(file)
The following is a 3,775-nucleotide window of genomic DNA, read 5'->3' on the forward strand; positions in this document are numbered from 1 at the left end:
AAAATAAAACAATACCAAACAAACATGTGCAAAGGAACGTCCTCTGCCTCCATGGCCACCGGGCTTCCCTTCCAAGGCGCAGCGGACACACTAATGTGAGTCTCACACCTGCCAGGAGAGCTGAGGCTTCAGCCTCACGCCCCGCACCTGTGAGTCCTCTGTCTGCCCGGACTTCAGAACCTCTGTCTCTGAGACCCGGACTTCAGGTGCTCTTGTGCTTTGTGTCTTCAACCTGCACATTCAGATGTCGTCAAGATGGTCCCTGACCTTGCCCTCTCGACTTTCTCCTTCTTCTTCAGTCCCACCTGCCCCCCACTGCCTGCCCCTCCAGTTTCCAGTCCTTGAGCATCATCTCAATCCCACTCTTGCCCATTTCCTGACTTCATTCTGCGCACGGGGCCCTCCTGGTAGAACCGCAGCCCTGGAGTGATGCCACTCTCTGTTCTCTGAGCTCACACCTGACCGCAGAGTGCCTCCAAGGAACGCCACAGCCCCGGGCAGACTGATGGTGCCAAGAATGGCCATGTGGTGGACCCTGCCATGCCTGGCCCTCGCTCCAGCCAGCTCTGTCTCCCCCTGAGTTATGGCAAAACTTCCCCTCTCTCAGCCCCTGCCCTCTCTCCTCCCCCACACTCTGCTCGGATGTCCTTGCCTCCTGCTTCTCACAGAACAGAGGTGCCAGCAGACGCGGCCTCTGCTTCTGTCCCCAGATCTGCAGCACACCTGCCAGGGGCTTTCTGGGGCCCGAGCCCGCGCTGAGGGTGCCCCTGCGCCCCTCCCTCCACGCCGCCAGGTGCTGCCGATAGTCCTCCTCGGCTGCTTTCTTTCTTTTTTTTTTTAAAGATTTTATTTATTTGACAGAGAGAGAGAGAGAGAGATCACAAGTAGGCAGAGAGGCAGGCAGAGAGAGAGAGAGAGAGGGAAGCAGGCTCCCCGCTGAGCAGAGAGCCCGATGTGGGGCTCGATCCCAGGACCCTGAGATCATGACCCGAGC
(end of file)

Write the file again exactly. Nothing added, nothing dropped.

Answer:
The following is a 3,775-nucleotide window of genomic DNA, read 5'->3' on the forward strand; positions in this document are numbered from 1 at the left end:
AAAATAAAACAATACCAAACAAACATGTGCAAAGGAACGTCCTCTGCCTCCATGGCCACCGGGCTTCCCTTCCAAGGCGCAGCGGACACACTAATGTGAGTCTCACACCTGCCAGGAGAGCTGAGGCTTCAGCCTCACGCCCCGCACCTGTGAGTCCTCTGTCTGCCCGGACTTCAGAACCTCTGTCTCTGAGACCCGGACTTCAGGTGCTCTTGTGCTTTGTGTCTTCAACCTGCACATTCAGATGTCGTCAAGATGGTCCCTGACCTTGCCCTCTCGACTTTCTCCTTCTTCTTCAGTCCCACCTGCCCCCCACTGCCTGCCCCTCCAGTTTCCAGTCCTTGAGCATCATCTCAATCCCACTCTTGCCCATTTCCTGACTTCATTCTGCGCACGGGGCCCTCCTGGTAGAACCGCAGCCCTGGAGTGATGCCACTCTCTGTTCTCTGAGCTCACACCTGACCGCAGAGTGCCTCCAAGGAACGCCACAGCCCCGGGCAGACTGATGGTGCCAAGAATGGCCATGTGGTGGACCCTGCCATGCCTGGCCCTCGCTCCAGCCAGCTCTGTCTCCCCCTGAGTTATGGCAAAACTTCCCCTCTCTCAGCCCCTGCCCTCTCTCCTCCCCCACACTCTGCTCGGATGTCCTTGCCTCCTGCTTCTCACAGAACAGAGGTGCCAGCAGACGCGGCCTCTGCTTCTGTCCCCAGATCTGCAGCACACCTGCCAGGGGCTTTCTGGGGCCCGAGCCCGCGCTGAGGGTGCCCCTGCGCCCCTCCCTCCACGCCGCCAGGTGCTGCCGATAGTCCTCCTCGGCTGCTTTCTTTCTTTTTTTTTTTAAAGATTTTATTTATTTGACAGAGAGAGAGAGAGAGAGATCACAAGTAGGCAGAGAGGCAGGCAGAGAGAGAGAGAGAGAGGGAAGCAGGCTCCCCGCTGAGCAGAGAGCCCGATGTGGGGCTCGATCCCAGGACCCTGAGATCATGACCCGAGC